In the report by PwC, 3D Printing: A Potential Game-Changer For Aerospace and Defense the current limitations of 3d printing technologies other than EBM in the defense and aerospace industries are pointed out.
If 3D printing remains confined to prototypes, demo units, and spacecraft, then it won’t be much of a game changer for industry.
Does 3D printing have the potential to significantly change the A&D value chain? Perhaps, but it ultimately will depend on how far 3D printing can improve its quality and its speed.
Product quality is the Achilles’ heel of every production technology. Laser melting has improved significantly over the past several years, but it still produces parts with micro-voids and heat-induced stress. Equipment manufacturers are continuing to improve the deposition quality of this technology, but it will probably never be void-free, thus limiting its use to non-critical load-bearing parts.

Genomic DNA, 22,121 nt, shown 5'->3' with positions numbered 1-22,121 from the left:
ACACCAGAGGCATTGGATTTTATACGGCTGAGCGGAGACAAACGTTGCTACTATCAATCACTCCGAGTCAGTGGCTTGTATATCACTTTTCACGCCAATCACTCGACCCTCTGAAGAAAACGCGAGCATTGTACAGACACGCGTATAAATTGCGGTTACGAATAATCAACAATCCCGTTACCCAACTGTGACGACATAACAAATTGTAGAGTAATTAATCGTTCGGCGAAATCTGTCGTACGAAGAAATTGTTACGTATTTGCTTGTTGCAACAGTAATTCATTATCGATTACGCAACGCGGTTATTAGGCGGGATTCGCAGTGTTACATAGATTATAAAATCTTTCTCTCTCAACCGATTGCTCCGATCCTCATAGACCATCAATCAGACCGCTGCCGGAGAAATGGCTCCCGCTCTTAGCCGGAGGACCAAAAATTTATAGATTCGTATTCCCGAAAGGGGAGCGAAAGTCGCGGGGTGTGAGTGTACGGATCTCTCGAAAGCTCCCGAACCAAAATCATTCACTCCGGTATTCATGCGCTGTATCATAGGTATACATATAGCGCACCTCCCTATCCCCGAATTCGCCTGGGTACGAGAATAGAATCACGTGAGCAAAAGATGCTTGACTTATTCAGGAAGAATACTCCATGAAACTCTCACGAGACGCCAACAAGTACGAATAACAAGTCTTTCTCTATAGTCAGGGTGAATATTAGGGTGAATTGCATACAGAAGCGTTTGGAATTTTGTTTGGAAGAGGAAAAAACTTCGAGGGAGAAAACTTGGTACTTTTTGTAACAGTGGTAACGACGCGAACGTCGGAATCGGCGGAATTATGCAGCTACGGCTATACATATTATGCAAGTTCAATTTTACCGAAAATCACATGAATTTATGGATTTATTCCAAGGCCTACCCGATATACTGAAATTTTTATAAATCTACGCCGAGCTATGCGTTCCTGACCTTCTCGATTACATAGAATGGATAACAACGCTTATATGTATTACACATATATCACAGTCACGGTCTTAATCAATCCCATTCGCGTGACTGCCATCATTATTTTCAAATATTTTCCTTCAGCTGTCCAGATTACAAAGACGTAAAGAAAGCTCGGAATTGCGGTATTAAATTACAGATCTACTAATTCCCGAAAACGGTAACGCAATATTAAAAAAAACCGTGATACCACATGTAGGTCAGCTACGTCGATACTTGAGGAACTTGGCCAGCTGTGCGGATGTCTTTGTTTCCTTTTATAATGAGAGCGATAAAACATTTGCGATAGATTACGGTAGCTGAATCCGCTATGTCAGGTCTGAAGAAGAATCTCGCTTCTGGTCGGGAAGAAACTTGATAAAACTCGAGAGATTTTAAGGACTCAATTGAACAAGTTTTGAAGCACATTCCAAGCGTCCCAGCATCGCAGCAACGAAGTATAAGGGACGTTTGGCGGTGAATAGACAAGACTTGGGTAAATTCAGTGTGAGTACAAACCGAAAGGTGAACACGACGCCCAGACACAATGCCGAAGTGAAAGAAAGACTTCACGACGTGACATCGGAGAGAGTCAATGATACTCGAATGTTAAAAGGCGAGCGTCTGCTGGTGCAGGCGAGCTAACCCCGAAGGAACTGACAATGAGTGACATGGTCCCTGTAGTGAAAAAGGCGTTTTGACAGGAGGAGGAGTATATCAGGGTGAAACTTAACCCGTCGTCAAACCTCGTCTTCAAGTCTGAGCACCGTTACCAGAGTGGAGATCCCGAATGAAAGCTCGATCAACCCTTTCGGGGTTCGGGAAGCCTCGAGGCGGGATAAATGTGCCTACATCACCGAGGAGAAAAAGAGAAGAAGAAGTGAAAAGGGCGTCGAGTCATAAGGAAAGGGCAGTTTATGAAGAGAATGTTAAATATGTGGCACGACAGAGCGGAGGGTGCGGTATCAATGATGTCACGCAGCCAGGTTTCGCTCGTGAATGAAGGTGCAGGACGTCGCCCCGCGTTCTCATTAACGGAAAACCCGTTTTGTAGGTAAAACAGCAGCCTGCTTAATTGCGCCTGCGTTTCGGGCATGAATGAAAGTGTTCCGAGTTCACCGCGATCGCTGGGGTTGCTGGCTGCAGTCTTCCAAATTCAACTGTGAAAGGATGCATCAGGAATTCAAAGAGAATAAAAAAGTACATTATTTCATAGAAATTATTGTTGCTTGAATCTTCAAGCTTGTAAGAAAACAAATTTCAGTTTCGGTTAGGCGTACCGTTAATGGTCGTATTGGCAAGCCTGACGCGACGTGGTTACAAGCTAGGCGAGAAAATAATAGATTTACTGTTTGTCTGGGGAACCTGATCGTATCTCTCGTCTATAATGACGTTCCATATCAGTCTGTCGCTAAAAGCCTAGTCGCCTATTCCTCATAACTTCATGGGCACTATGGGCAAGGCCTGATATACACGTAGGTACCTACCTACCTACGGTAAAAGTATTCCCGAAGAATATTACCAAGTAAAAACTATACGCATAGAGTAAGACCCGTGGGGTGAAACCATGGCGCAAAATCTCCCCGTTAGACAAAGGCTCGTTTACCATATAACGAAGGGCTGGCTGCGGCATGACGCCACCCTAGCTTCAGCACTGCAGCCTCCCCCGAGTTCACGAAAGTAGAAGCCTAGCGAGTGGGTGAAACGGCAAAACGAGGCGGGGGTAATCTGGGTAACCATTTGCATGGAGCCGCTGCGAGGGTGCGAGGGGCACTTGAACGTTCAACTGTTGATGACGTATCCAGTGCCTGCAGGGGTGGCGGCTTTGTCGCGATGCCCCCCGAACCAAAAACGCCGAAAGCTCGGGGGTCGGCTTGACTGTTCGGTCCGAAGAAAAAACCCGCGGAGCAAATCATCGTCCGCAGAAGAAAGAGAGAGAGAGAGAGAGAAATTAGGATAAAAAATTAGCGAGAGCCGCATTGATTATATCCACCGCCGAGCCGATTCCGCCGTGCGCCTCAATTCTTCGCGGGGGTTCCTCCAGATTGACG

Electron Beam Melting (EBM) has emerged as a higher quality alternative to laser melting. The very high-energy density of the electron beam technology enables it to produce fully dense,void-free parts.
Electron Beam Melting technology is increasingly being used in the manufacture and repair of turbine blades.